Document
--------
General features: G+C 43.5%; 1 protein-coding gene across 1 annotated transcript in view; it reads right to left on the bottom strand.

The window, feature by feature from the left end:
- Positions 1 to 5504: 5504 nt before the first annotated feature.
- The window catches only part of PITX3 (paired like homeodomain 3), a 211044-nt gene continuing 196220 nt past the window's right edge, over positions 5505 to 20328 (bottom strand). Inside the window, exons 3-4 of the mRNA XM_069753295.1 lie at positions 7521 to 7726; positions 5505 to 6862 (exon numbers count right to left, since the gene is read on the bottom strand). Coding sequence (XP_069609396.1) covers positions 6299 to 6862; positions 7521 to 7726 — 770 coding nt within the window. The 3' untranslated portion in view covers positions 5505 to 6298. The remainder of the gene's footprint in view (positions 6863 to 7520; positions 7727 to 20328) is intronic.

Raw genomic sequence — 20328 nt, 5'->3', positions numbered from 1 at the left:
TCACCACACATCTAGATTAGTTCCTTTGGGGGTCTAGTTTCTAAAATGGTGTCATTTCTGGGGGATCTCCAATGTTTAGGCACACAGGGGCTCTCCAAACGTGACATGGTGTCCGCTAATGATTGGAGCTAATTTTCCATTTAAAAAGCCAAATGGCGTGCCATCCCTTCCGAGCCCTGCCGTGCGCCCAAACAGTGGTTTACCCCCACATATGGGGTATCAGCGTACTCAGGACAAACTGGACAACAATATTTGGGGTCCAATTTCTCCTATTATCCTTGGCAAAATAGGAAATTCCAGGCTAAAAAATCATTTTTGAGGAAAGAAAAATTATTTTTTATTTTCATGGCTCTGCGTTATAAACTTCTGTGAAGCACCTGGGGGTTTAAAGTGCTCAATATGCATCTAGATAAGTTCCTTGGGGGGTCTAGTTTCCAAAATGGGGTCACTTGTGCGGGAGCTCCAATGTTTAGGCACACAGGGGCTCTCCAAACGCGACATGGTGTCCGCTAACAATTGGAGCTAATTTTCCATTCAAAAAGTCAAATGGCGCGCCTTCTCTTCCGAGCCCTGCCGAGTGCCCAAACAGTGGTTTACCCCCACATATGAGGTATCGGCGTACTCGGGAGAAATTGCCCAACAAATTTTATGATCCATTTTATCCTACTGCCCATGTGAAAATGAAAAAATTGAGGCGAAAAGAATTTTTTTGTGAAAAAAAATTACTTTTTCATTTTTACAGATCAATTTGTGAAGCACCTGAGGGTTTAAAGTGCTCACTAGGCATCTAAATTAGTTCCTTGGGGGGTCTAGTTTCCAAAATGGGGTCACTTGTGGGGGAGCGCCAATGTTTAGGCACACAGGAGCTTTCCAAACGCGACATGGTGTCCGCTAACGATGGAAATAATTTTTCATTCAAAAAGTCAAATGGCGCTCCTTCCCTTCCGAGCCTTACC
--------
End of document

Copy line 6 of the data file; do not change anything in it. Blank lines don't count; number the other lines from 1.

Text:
TCACCACACATCTAGATTAGTTCCTTTGGGGGTCTAGTTTCTAAAATGGTGTCATTTCTGGGGGATCTCCAATGTTTAGGCACACAGGGGCTCTCCAAACGTGACATGGTGTCCGCTAATGATTGGAGCTAATTTTCCATTTAAAAAGCCAAATGGCGTGCCATCCCTTCCGAGCCCTGCCGTGCGCCCAAACAGTGGTTTACCCCCACATATGGGGTATCAGCGTACTCAGGACAAACTGGACAACAATATTTGGGGTCCAATTTCTCCTATTATCCTTGGCAAAATAGGAAATTCCAGGCTAAAAAATCATTTTTGAGGAAAGAAAAATTATTTTTTATTTTCATGGCTCTGCGTTATAAACTTCTGTGAAGCACCTGGGGGTTTAAAGTGCTCAATATGCATCTAGATAAGTTCCTTGGGGGGTCTAGTTTCCAAAATGGGGTCACTTGTGCGGGAGCTCCAATGTTTAGGCACACAGGGGCTCTCCAAACGCGACATGGTGTCCGCTAACAATTGGAGCTAATTTTCCATTCAAAAAGTCAAATGGCGCGCCTTCTCTTCCGAGCCCTGCCGAGTGCCCAAACAGTGGTTTACCCCCACATATGAGGTATCGGCGTACTCGGGAGAAATTGCCCAACAAATTTTATGATCCATTTTATCCTACTGCCCATGTGAAAATGAAAAAATTGAGGCGAAAAGAATTTTTTTGTGAAAAAAAATTACTTTTTCATTTTTACAGATCAATTTGTGAAGCACCTGAGGGTTTAAAGTGCTCACTAGGCATCTAAATTAGTTCCTTGGGGGGTCTAGTTTCCAAAATGGGGTCACTTGTGGGGGAGCGCCAATGTTTAGGCACACAGGAGCTTTCCAAACGCGACATGGTGTCCGCTAACGATGGAAATAATTTTTCATTCAAAAAGTCAAATGGCGCTCCTTCCCTTCCGAGCCTTACC